Cricket at the Olympics- can this long cherished dream be finally realized?
According to MCC World Cricket Committee chairman Mike Gatting, it can. Gatting has been in talks with the people concerned and is working with the ICC in getting cricket to be included in the Los Angeles Olympics Games in 2028.
This isn’t the first time that discussions on cricket to be included in the Olympics have come up. However, this time the talks seem to be heading in the right direction.
“We were talking with Manu Sawhney the ICC chief exec, and he was very hopeful we can get cricket into the 2028 Olympics,” Gatting said to the press earlier this week. “That’s what they’re working towards at the moment and that would be a huge bonus for cricket worldwide, it would be fantastic.”
It would indeed be a great bonus for cricket if it can be a part of the Olympics. The game needs a worldwide audience and the Olympics is a certain way to provide that.
On previous occasions, the Board of Cricket Control in India (BCCI) had created hurdles as it was not under the arms of the National Anti-Doping Agency (NADA) – an affiliate of the World Anti-Doping Agency (WADA).
But with the BCCI recently coming under the ambit of that issue has been negated and the ICC can apply to the Olympics. This will help a long way in getting the sport to be whole. And there’s genuine hope that matters will progress in the right direction now.
There’s some good news to celebrate immediately, though. It has been confirmed that women’s cricket will be a part of the 2022 Birmingham Commonwealth Games – the first time that the sport will be played at the event since the 1998 edition. The 2022 edition will see women’s T20 cricket in all likelihood, although the final decision will depend on a vote by the 71 member associations. This should go through and that would be historic for women’s cricket.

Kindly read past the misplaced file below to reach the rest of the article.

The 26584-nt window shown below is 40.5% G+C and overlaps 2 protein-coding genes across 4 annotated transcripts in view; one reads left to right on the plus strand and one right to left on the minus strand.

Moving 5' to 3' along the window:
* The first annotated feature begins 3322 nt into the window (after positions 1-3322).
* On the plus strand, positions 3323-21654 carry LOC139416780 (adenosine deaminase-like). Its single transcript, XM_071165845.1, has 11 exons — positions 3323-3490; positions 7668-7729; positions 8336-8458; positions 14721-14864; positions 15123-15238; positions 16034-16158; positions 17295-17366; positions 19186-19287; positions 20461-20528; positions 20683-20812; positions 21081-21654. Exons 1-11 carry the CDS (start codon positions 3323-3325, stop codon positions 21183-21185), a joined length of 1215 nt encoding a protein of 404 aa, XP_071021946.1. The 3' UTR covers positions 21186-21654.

Also, this does put women’s and international cricket as a whole in very good stead. The 2022 Commonwealth Games can be a great teaser of cricket for the world to see and it would shape things nicely for cricket to be included in the Olympics.
Another thing that created a hurdle in previous years for cricket in the Olympics was its format. The 50-over format was pitched and with it being close to 8 hours long it simply didn’t make a feasible sport to have at a world sporting event. In fact, cricket’s tepid response in the 1998 Commonwealth Games was precisely because of that – the audience which had never seen cricket found the ODI format too long and boring.
The format to be pitched at the Olympics now has to be the T20 one. It is most popular cricket format in the non-cricketing nations at the moment and would be the perfect one to get a new audience. At about 3 and half hours, T20 cricket is non-stop action, has a lot of thrill and has all the ingredients of a limited overs cricket match. It would be a great advert for cricket internationally and the Olympics can escalate the popularity of cricket exponentially.
Here’s hoping that cricket finally gets an opportunity to be inducted in the Olympics. The game and its fans really needs that at the moment.